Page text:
On 21 December 2011, Statnett received a final licence from the Ministry of Petroleum and Energy for the construction of a new 420 kV power line from Ørskog in Møre og Romsdal to Sogndal in Sogn og Fjordane. Statnett previously received a licence for construction on parts of this section.A new power line between Ørskog and Sogndal is essential for security of supply to North-Western Norway and Central Norway. The line will also facilitate the realisation of several renewable energy projects currently on hold in Sogn og Fjordane and at Sunnmøre. Furthermore, it will facilitate new business and industrial growth in the region.

The storm Dagmar

On 25 and 26 December 2011, the storm Dagmar caused power outages in large areas of Western and Eastern Norway. Interruptions for end-users were mainly caused by faults in the regional and distribution grid, with the exception of the power line to Nyhamna (Aukra). A power system with substantial distributed production and systematic utilisation of it, helped prevent more numerous and extensive outages. The storm was challenging for Statnett, but was handled in a satisfactory manner. The evaluation work following the Dagmar storm will be included in Statnett’s continuous evaluation work following incidents and drills.

The first of several hundred million green certificates issued

On 8 February 2012, Statnett issued the first of approximately 200 million renewable energy certificates, or green certificates. The first certificate went to Kvassteinåga power station in Vefsn in Nordland County. Green certificates are part of a common Swedish-Norwegian technology-neutral, market-based support scheme which support new renewable power production the first 15 years of production. The aim of the scheme is to make it more profitable to invest in power production based on renewable energy sources, such as hydropower, wind power, solar power and bioenergy. The Norwegian-Swedish green certificate market aims to trigger 26.4 TWh of renewable energy production in Norway and Sweden by 2020.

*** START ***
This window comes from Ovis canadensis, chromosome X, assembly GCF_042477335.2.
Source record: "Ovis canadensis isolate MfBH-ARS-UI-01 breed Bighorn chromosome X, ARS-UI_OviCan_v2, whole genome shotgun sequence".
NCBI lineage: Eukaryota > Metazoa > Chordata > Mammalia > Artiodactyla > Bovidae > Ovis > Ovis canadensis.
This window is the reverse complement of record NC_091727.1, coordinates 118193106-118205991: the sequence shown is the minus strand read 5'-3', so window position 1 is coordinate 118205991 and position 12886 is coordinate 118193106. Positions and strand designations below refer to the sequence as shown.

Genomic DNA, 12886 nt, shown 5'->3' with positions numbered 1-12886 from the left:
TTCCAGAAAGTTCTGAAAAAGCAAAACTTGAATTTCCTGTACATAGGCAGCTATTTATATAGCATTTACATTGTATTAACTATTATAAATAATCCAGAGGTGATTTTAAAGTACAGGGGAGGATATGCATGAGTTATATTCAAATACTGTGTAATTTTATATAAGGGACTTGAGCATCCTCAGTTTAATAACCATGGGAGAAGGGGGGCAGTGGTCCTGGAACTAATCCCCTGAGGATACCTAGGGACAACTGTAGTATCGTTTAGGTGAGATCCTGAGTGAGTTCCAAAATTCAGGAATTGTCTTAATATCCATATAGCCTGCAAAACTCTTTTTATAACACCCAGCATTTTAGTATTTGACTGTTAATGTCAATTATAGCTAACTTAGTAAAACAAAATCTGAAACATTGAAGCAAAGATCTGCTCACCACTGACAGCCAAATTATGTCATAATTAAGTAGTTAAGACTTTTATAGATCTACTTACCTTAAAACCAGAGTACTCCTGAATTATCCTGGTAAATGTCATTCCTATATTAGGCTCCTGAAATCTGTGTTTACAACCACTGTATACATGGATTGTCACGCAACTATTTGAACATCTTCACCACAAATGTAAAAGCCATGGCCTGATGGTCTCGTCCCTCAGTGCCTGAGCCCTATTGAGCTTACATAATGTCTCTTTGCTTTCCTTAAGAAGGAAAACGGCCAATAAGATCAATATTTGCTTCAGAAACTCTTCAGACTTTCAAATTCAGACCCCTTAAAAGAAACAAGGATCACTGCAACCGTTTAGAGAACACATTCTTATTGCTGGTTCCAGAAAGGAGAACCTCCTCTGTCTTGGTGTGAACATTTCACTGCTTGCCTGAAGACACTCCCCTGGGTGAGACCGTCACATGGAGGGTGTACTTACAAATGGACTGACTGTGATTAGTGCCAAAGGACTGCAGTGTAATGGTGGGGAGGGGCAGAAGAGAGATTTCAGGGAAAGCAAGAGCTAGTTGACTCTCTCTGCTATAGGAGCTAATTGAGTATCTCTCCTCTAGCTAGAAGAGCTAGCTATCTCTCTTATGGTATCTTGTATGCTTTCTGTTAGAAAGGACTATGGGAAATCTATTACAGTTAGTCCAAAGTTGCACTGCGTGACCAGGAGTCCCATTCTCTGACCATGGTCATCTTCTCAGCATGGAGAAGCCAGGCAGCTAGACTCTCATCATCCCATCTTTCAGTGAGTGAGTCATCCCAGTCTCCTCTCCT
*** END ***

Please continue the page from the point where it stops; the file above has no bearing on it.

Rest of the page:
Building Norway - Grid report presented

On 2 March 2012, Minister of Petroleum and Energy Ola Borten Moe presented the grid report ”Building Norway – about grid developments”. In this report the Norwegian government presents proposals for grid developments and investments. The report emphasised that after many years of efficiency improvements and moderate investments in the national transmission gird, it is now very important to increase capacity and rebuild some sections of the grid. Grid developments must be one step ahead, as the critical importance of electricity means that the consequences of not building enough grid are higher than the consequences of overinvestment. The report also stressed the need for a more efficient licensing process.